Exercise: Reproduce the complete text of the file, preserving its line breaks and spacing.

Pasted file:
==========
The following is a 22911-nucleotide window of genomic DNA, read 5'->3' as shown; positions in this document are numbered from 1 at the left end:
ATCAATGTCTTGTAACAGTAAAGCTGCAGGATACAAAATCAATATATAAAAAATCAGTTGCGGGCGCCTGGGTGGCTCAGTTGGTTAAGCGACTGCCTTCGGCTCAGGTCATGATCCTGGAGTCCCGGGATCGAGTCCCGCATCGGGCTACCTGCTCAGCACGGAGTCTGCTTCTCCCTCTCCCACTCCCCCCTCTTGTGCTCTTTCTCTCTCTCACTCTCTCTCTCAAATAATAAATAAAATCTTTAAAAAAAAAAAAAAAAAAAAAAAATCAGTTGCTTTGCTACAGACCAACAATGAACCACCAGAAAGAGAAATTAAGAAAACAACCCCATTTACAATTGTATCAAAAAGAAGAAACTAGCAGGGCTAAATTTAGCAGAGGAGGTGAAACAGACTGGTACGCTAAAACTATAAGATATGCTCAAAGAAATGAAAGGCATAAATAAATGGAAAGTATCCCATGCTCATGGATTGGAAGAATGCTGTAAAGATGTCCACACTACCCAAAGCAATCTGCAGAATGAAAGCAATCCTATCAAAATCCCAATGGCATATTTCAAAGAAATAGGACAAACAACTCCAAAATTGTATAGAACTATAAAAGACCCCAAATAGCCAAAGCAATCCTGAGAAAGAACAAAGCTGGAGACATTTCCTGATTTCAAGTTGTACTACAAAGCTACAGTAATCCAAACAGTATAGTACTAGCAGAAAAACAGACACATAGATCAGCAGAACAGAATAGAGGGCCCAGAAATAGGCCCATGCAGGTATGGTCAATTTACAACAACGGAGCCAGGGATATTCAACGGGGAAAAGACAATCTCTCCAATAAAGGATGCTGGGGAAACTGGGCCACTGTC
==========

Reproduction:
The following is a 22911-nucleotide window of genomic DNA, read 5'->3' as shown; positions in this document are numbered from 1 at the left end:
ATCAATGTCTTGTAACAGTAAAGCTGCAGGATACAAAATCAATATATAAAAAATCAGTTGCGGGCGCCTGGGTGGCTCAGTTGGTTAAGCGACTGCCTTCGGCTCAGGTCATGATCCTGGAGTCCCGGGATCGAGTCCCGCATCGGGCTACCTGCTCAGCACGGAGTCTGCTTCTCCCTCTCCCACTCCCCCCTCTTGTGCTCTTTCTCTCTCTCACTCTCTCTCTCAAATAATAAATAAAATCTTTAAAAAAAAAAAAAAAAAAAAAAAATCAGTTGCTTTGCTACAGACCAACAATGAACCACCAGAAAGAGAAATTAAGAAAACAACCCCATTTACAATTGTATCAAAAAGAAGAAACTAGCAGGGCTAAATTTAGCAGAGGAGGTGAAACAGACTGGTACGCTAAAACTATAAGATATGCTCAAAGAAATGAAAGGCATAAATAAATGGAAAGTATCCCATGCTCATGGATTGGAAGAATGCTGTAAAGATGTCCACACTACCCAAAGCAATCTGCAGAATGAAAGCAATCCTATCAAAATCCCAATGGCATATTTCAAAGAAATAGGACAAACAACTCCAAAATTGTATAGAACTATAAAAGACCCCAAATAGCCAAAGCAATCCTGAGAAAGAACAAAGCTGGAGACATTTCCTGATTTCAAGTTGTACTACAAAGCTACAGTAATCCAAACAGTATAGTACTAGCAGAAAAACAGACACATAGATCAGCAGAACAGAATAGAGGGCCCAGAAATAGGCCCATGCAGGTATGGTCAATTTACAACAACGGAGCCAGGGATATTCAACGGGGAAAAGACAATCTCTCCAATAAAGGATGCTGGGGAAACTGGGCCACTGTC